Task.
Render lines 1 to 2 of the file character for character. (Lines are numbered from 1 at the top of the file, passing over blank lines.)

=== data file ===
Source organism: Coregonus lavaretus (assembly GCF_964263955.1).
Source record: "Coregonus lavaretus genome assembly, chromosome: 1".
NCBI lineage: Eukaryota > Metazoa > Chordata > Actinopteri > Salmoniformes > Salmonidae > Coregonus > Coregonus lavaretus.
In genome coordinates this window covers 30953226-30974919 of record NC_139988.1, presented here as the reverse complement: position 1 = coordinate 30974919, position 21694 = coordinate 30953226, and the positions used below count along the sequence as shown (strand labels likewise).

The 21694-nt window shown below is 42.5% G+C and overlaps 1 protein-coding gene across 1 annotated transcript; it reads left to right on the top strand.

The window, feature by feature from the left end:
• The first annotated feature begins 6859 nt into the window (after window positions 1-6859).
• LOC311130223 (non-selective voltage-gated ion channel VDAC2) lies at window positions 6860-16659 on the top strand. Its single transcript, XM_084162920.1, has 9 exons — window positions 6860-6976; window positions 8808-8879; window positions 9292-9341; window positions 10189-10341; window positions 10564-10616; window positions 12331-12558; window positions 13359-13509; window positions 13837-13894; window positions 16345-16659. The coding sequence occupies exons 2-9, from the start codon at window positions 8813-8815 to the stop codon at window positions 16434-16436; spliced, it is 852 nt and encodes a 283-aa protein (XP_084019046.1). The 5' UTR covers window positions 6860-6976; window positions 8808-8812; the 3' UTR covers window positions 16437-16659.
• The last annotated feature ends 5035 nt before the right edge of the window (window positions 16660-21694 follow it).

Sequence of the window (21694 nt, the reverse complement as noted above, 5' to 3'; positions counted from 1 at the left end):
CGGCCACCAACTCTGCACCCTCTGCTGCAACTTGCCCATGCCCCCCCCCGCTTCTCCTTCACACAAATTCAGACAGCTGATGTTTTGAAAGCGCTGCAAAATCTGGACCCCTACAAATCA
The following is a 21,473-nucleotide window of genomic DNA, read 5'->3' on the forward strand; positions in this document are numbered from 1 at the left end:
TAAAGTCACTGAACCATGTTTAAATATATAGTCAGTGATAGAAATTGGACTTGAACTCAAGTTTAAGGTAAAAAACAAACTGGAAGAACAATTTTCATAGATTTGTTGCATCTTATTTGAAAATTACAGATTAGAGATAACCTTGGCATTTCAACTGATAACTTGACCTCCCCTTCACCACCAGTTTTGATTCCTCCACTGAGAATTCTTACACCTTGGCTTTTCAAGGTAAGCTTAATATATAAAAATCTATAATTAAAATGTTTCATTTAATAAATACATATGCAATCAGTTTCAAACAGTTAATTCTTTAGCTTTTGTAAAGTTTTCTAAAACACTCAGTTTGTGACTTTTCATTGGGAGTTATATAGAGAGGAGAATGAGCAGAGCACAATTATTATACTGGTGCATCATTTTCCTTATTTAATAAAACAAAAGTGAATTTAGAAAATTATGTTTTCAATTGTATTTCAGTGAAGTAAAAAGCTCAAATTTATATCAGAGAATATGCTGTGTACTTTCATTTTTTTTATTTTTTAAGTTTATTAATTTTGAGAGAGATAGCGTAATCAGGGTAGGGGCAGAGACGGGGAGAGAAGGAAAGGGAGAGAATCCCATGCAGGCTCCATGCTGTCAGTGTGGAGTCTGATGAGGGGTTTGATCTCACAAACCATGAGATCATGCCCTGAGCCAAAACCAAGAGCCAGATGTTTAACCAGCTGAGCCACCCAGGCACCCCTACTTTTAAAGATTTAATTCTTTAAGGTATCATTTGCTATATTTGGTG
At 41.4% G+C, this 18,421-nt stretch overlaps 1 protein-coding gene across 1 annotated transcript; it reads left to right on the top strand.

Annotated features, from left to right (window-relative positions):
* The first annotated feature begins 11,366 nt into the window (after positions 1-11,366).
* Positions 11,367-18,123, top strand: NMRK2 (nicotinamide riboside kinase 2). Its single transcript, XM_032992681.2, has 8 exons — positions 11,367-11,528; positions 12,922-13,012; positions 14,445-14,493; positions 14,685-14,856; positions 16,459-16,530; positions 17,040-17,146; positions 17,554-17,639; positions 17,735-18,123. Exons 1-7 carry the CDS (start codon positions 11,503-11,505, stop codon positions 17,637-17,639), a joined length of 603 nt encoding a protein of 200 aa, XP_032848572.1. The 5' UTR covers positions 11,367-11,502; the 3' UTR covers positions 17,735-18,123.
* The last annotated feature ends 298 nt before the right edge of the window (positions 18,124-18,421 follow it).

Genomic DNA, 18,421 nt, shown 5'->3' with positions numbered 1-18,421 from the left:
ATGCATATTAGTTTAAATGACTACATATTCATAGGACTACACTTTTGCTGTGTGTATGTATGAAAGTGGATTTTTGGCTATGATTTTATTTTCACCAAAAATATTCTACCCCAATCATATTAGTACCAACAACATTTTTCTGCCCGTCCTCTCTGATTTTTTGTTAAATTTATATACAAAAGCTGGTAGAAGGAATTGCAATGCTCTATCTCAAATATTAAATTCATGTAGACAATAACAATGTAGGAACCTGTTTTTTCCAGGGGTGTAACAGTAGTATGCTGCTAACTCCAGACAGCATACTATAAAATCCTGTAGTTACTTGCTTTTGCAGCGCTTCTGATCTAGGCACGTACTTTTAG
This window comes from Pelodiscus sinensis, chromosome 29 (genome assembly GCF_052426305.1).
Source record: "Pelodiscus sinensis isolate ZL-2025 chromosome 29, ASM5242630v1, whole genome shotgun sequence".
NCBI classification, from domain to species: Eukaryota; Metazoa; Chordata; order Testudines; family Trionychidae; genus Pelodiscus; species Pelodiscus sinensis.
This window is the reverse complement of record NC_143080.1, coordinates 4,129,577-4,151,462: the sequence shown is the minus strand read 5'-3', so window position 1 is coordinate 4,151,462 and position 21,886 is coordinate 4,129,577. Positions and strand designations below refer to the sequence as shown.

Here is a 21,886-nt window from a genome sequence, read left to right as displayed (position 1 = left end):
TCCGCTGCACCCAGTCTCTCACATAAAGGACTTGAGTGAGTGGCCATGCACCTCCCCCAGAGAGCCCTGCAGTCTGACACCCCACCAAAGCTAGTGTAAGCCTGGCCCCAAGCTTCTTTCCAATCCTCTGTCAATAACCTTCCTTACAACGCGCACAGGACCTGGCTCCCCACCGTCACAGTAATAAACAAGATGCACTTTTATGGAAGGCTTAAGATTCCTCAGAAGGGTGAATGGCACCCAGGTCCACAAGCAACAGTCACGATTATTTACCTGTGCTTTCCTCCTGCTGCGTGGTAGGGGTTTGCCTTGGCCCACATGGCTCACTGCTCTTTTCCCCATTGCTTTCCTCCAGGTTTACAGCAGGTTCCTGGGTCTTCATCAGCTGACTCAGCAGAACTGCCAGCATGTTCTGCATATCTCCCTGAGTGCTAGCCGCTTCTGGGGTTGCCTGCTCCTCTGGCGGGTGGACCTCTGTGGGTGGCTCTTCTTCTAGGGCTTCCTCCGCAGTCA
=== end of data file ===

Source organism: Coregonus lavaretus (assembly GCF_964263955.1).
Source record: "Coregonus lavaretus genome assembly, chromosome: 1".